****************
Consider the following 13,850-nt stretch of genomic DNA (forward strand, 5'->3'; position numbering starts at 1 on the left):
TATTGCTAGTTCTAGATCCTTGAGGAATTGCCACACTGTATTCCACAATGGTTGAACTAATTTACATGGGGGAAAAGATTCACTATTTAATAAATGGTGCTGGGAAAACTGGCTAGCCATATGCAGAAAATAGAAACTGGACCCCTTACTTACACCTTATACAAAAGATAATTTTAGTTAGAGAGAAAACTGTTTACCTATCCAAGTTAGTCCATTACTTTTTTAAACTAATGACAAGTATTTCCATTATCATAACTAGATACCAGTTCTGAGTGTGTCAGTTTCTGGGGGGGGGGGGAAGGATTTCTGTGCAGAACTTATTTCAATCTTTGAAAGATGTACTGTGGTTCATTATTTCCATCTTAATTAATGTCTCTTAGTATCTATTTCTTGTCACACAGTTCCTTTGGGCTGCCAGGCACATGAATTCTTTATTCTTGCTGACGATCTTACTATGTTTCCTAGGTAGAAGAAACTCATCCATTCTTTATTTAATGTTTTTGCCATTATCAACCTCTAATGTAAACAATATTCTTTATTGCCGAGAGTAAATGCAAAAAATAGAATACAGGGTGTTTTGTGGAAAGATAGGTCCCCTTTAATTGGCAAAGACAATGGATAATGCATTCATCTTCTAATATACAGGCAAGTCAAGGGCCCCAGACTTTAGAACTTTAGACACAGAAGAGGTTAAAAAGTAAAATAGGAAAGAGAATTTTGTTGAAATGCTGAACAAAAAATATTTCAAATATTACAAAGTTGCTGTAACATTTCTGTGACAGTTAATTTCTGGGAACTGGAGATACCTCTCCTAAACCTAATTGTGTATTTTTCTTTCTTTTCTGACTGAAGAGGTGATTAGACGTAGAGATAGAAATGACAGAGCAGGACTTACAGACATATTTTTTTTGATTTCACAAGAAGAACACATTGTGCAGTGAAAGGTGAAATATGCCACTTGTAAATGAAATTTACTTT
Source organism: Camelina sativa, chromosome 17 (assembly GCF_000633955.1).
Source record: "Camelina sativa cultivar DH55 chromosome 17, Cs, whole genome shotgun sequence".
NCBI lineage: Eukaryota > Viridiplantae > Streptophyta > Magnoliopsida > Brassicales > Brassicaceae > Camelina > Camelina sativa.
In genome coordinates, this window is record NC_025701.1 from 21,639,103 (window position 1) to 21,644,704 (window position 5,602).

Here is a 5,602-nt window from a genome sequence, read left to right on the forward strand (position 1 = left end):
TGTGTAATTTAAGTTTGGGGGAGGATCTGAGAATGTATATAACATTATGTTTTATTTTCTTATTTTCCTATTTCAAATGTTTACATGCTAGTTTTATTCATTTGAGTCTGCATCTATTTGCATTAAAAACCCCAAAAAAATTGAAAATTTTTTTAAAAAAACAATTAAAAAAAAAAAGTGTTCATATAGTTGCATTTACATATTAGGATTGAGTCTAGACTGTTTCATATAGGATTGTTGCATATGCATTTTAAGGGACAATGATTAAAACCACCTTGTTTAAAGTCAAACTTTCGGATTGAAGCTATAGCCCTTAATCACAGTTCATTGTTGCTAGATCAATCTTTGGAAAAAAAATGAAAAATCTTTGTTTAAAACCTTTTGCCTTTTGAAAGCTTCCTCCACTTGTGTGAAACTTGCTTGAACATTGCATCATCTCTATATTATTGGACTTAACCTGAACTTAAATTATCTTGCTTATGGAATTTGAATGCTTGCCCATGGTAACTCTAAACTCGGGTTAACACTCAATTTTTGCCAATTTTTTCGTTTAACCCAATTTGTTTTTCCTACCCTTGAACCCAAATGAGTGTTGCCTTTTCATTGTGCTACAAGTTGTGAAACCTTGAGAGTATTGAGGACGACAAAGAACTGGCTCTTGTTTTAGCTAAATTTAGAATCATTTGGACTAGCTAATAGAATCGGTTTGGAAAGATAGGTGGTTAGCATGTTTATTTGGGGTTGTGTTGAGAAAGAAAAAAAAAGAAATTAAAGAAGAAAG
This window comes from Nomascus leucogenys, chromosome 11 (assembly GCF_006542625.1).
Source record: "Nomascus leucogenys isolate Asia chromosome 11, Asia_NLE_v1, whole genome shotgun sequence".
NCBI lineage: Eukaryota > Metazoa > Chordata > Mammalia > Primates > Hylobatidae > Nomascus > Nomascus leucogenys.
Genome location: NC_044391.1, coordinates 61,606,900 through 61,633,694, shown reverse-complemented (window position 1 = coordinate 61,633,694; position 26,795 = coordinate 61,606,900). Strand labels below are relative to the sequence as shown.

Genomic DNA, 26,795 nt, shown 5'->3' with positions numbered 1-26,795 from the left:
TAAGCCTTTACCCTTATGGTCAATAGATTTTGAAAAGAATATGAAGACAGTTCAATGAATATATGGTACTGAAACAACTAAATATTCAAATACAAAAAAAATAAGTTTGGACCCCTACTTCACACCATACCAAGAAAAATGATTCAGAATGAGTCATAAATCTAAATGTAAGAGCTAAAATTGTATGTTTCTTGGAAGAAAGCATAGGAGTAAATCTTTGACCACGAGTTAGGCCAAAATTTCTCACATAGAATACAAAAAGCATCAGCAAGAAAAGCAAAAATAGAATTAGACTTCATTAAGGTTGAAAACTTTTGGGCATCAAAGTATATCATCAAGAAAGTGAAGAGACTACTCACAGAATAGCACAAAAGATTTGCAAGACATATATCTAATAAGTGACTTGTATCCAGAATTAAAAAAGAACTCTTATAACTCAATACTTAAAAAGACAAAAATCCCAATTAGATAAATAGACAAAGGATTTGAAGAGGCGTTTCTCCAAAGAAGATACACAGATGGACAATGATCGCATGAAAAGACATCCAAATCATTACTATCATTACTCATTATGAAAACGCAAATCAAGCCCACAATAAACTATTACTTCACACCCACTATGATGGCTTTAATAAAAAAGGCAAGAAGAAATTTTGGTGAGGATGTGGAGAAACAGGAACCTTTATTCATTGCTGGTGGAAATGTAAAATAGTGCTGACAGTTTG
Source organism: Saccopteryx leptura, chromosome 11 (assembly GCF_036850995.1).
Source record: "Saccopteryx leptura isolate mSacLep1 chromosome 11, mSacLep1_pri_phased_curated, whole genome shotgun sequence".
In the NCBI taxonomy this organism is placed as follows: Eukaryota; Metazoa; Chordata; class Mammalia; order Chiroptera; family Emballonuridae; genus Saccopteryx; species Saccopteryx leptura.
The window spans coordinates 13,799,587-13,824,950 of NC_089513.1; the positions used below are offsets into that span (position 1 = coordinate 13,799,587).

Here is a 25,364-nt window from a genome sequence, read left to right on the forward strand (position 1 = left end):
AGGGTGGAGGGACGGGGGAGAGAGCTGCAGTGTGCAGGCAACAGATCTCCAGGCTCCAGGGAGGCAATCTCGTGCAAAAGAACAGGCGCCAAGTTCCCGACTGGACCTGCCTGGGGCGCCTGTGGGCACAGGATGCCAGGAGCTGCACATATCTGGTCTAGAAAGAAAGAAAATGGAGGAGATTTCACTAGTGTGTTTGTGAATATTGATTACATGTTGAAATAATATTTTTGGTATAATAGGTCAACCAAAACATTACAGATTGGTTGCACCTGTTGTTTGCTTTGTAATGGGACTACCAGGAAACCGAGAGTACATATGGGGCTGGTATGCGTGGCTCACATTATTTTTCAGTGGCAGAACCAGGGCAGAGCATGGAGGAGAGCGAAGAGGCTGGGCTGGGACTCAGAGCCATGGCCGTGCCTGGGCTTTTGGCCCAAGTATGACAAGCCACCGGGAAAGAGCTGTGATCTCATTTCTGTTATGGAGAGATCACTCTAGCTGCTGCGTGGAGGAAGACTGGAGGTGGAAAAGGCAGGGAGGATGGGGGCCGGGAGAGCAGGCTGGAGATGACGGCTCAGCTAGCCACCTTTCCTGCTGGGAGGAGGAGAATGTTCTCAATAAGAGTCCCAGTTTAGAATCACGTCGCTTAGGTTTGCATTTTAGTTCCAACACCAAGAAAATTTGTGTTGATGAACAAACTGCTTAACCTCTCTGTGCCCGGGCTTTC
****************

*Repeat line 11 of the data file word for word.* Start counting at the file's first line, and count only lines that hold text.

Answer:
NCBI lineage: Eukaryota > Metazoa > Chordata > Mammalia > Primates > Hylobatidae > Nomascus > Nomascus leucogenys.